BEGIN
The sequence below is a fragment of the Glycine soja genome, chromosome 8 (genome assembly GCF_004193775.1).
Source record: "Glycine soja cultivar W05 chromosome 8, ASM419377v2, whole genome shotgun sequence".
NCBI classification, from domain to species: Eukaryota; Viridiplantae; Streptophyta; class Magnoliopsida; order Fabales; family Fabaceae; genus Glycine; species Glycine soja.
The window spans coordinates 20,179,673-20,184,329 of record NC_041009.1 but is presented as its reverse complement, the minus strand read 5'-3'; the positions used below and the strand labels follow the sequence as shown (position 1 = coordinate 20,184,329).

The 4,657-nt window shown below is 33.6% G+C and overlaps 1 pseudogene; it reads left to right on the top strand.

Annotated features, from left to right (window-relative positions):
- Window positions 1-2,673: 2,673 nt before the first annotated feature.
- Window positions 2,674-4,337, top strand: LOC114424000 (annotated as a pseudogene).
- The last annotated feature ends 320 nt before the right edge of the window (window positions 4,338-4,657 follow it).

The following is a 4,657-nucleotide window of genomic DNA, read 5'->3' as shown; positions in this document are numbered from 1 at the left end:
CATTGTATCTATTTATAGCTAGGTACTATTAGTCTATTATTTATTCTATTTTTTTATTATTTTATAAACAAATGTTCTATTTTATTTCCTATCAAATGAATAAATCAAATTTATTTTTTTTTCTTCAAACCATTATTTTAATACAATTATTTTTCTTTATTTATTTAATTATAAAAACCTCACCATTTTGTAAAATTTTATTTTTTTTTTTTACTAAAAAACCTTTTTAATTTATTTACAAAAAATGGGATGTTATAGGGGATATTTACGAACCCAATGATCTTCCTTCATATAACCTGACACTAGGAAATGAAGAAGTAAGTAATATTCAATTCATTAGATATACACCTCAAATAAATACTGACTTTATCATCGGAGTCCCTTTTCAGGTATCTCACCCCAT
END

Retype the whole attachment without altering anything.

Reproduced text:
The sequence below is a fragment of the Glycine soja genome, chromosome 8 (genome assembly GCF_004193775.1).
Source record: "Glycine soja cultivar W05 chromosome 8, ASM419377v2, whole genome shotgun sequence".
NCBI classification, from domain to species: Eukaryota; Viridiplantae; Streptophyta; class Magnoliopsida; order Fabales; family Fabaceae; genus Glycine; species Glycine soja.
The window spans coordinates 20,179,673-20,184,329 of record NC_041009.1 but is presented as its reverse complement, the minus strand read 5'-3'; the positions used below and the strand labels follow the sequence as shown (position 1 = coordinate 20,184,329).

The 4,657-nt window shown below is 33.6% G+C and overlaps 1 pseudogene; it reads left to right on the top strand.

Annotated features, from left to right (window-relative positions):
- Window positions 1-2,673: 2,673 nt before the first annotated feature.
- Window positions 2,674-4,337, top strand: LOC114424000 (annotated as a pseudogene).
- The last annotated feature ends 320 nt before the right edge of the window (window positions 4,338-4,657 follow it).

The following is a 4,657-nucleotide window of genomic DNA, read 5'->3' as shown; positions in this document are numbered from 1 at the left end:
CATTGTATCTATTTATAGCTAGGTACTATTAGTCTATTATTTATTCTATTTTTTTATTATTTTATAAACAAATGTTCTATTTTATTTCCTATCAAATGAATAAATCAAATTTATTTTTTTTTCTTCAAACCATTATTTTAATACAATTATTTTTCTTTATTTATTTAATTATAAAAACCTCACCATTTTGTAAAATTTTATTTTTTTTTTTTACTAAAAAACCTTTTTAATTTATTTACAAAAAATGGGATGTTATAGGGGATATTTACGAACCCAATGATCTTCCTTCATATAACCTGACACTAGGAAATGAAGAAGTAAGTAATATTCAATTCATTAGATATACACCTCAAATAAATACTGACTTTATCATCGGAGTCCCTTTTCAGGTATCTCACCCCAT